Mouse models of Japanese encephalitis virus infection: A systematic review and meta-analysis using a meta-regression approach.
Bharucha T., Cleary B., Farmiloe A., Sutton E., Hayati H., Kirkwood P., Al Hamed L., van Ginneken N., Subramaniam KS., Zitzmann N., Davies G., Turtle L.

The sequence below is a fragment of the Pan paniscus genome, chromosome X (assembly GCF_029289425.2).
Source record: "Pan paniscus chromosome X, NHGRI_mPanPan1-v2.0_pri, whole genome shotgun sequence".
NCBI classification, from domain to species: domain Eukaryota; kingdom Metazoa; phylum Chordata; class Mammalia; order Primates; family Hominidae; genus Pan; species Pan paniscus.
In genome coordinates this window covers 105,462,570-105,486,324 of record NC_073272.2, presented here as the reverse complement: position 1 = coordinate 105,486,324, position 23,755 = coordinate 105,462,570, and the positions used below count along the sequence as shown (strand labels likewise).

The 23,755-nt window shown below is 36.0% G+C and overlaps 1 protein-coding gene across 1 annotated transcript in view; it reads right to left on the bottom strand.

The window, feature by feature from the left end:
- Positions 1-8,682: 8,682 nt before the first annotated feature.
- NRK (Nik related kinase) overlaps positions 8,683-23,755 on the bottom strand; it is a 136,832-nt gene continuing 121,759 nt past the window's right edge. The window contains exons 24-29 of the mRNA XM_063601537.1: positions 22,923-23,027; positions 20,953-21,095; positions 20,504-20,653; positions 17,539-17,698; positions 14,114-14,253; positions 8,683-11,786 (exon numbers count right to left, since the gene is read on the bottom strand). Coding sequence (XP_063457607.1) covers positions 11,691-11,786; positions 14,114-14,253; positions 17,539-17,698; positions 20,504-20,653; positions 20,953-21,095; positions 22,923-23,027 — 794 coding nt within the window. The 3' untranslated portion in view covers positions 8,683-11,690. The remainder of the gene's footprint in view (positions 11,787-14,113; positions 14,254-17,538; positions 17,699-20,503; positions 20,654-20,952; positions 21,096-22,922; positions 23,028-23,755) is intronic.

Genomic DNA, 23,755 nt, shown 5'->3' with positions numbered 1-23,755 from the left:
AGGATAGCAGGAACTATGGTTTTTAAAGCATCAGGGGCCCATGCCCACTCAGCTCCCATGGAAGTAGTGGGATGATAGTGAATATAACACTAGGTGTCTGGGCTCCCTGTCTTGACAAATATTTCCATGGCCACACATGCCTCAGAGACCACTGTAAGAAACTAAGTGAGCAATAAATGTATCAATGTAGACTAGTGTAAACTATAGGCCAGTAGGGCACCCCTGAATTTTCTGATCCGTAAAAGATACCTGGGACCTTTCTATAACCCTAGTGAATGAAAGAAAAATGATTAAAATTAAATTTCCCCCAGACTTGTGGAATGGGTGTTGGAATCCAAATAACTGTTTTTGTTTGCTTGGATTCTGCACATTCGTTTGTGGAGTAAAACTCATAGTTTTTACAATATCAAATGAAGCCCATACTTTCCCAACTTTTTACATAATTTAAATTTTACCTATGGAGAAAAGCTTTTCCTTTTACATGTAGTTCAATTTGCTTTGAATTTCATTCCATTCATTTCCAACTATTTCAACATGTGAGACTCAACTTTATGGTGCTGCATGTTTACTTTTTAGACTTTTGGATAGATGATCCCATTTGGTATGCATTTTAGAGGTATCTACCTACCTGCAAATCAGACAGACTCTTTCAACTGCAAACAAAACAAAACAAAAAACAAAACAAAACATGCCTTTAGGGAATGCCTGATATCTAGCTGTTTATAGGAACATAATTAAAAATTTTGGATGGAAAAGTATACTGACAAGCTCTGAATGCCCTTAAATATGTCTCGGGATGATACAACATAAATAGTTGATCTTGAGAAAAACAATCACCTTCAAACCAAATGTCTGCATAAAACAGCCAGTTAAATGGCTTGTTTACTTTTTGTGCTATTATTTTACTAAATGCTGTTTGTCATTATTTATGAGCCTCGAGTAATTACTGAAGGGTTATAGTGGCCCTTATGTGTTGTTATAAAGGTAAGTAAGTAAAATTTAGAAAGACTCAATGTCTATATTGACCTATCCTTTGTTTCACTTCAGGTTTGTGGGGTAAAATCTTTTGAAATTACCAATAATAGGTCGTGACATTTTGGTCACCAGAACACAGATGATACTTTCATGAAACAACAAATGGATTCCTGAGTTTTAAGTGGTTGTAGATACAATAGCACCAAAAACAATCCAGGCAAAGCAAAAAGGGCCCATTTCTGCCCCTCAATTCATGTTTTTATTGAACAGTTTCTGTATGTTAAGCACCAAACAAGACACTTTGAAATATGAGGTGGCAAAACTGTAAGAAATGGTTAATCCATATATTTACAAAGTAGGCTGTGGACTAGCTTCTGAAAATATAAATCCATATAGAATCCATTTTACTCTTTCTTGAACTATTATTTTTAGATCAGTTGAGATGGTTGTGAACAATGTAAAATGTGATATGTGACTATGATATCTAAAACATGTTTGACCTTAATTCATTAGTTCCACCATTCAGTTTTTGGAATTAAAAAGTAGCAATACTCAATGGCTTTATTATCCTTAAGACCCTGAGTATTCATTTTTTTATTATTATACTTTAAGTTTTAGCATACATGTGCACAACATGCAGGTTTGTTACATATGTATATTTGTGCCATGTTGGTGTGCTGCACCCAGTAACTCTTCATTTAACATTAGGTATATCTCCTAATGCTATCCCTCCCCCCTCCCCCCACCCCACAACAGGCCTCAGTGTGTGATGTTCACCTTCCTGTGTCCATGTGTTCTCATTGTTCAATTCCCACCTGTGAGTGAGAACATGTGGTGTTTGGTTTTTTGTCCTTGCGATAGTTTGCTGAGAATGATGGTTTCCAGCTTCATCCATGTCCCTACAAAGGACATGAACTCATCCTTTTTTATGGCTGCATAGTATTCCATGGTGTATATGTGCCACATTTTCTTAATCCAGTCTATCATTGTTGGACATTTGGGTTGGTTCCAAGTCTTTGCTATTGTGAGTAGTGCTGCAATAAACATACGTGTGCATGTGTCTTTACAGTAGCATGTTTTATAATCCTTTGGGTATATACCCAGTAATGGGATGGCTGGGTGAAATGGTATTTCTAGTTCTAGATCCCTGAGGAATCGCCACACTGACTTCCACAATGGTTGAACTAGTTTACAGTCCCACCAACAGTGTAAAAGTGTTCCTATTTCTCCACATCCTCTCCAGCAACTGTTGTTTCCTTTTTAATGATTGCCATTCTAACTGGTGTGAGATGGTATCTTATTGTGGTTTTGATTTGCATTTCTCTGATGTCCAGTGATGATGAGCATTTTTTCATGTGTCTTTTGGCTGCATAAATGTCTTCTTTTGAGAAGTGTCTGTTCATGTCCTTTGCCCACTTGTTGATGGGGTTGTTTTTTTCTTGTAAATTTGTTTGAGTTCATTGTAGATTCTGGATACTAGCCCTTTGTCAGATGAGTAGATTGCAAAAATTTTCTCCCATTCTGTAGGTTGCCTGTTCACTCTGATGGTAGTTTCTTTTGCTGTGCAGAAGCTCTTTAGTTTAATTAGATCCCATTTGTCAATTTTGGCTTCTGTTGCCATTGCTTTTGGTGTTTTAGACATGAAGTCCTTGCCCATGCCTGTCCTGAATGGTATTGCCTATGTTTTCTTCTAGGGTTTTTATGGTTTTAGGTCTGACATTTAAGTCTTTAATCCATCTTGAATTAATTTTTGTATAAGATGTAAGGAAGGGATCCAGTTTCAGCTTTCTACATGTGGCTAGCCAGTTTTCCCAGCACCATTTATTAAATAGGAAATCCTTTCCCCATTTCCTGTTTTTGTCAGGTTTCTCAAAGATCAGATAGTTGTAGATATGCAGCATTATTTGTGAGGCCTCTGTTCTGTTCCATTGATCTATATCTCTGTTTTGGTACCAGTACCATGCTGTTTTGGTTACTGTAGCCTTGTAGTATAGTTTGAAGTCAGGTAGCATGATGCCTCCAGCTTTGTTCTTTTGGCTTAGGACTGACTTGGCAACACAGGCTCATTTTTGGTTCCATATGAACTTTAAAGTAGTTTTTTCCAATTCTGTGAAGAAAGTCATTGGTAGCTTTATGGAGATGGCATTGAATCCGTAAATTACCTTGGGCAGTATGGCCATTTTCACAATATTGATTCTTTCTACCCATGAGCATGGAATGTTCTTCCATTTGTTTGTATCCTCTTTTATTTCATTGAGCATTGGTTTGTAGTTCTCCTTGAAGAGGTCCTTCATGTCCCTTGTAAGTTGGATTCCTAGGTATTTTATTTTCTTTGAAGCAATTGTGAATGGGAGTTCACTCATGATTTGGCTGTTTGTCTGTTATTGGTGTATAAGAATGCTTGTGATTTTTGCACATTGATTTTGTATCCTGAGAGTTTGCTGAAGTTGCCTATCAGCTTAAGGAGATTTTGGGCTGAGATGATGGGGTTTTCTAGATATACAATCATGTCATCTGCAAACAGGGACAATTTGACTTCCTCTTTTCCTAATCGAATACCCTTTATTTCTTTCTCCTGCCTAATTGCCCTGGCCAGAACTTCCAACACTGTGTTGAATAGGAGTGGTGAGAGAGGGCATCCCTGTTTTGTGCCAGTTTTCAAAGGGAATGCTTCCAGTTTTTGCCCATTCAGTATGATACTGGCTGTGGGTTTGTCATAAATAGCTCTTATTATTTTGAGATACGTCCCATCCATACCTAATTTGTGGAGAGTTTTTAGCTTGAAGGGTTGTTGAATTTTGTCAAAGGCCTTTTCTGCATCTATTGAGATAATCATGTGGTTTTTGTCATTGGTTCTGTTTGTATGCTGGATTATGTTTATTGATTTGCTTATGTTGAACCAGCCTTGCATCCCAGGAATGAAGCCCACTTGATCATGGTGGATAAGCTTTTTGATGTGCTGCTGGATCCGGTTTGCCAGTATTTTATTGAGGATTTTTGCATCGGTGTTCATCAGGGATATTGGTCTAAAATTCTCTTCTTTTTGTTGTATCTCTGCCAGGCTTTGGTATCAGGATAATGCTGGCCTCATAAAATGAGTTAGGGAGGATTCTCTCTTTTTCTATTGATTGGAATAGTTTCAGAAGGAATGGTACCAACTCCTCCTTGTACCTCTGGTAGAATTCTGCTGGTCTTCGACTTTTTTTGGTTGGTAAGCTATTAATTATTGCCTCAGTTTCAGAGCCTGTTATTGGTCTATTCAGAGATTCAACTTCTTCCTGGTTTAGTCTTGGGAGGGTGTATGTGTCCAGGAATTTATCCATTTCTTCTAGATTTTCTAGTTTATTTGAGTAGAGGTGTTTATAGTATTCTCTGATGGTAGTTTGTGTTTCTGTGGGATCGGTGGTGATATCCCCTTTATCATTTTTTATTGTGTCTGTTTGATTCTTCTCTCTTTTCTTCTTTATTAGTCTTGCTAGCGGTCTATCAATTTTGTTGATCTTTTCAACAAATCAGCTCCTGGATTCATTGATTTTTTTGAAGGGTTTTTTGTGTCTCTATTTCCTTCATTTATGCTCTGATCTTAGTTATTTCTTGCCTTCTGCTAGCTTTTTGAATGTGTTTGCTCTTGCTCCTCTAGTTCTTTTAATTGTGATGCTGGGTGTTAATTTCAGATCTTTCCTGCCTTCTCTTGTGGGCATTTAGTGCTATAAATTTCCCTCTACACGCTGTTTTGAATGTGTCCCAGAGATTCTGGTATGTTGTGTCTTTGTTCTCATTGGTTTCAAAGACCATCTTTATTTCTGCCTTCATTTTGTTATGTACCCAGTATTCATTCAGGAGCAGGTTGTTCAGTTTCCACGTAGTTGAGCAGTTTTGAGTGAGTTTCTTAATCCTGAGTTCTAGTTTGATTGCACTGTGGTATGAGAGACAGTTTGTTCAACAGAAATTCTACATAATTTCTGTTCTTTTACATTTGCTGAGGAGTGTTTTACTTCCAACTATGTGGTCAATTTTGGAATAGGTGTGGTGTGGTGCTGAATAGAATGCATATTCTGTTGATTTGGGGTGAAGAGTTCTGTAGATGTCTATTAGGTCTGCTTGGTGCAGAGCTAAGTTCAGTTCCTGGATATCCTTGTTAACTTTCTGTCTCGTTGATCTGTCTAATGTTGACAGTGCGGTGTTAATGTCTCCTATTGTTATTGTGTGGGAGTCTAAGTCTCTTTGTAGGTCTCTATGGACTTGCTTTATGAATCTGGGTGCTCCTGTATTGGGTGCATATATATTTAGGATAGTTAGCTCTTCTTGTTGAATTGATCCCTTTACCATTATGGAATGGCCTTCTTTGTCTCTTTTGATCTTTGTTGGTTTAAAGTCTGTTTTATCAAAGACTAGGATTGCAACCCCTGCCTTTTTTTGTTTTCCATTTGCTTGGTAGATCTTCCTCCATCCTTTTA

BACKGROUND: Japanese encephalitis (JE) virus (JEV) remains a leading cause of neurological infection across Asia. The high lethality of disease and absence of effective therapies mean that standardised animal models will be crucial in developing therapeutics. However, published mouse models are heterogeneous. We performed a systematic review, meta-analysis and meta-regression of published JEV mouse experiments to investigate the variation in model parameters, assess homogeneity and test the relationship of key variables against mortality. METHODOLOGY/ PRINCIPAL FINDINGS: A PubMed search was performed up to August 2020. 1991 publications were identified, of which 127 met inclusion criteria, with data for 5026 individual mice across 487 experimental groups. Quality assessment was performed using a modified CAMARADES criteria and demonstrated incomplete reporting with a median quality score of 10/17. The pooled estimate of mortality in mice after JEV challenge was 64.7% (95% confidence interval 60.9 to 68.3) with substantial heterogeneity between experimental groups (I^2 70.1%, df 486). Using meta-regression to identify key moderators, a refined dataset was used to model outcome dependent on five variables: mouse age, mouse strain, virus strain, virus dose (in log10PFU) and route of inoculation. The final model reduced the heterogeneity substantially (I^2 38.9, df 265%, df 241), explaining 54% of the variability. CONCLUSION/ SIGNIFICANCE: This is the first systematic review of mouse models of JEV infection. Better adherence to CAMARADES guidelines may reduce bias and variability of reporting. In particular, sample size calculations were notably absent. We report that mouse age, mouse strain, virus strain, virus dose and route of inoculation account for much, though not all, of the variation in mortality. This dataset is available for researchers to access and use as a guideline for JEV mouse experiments.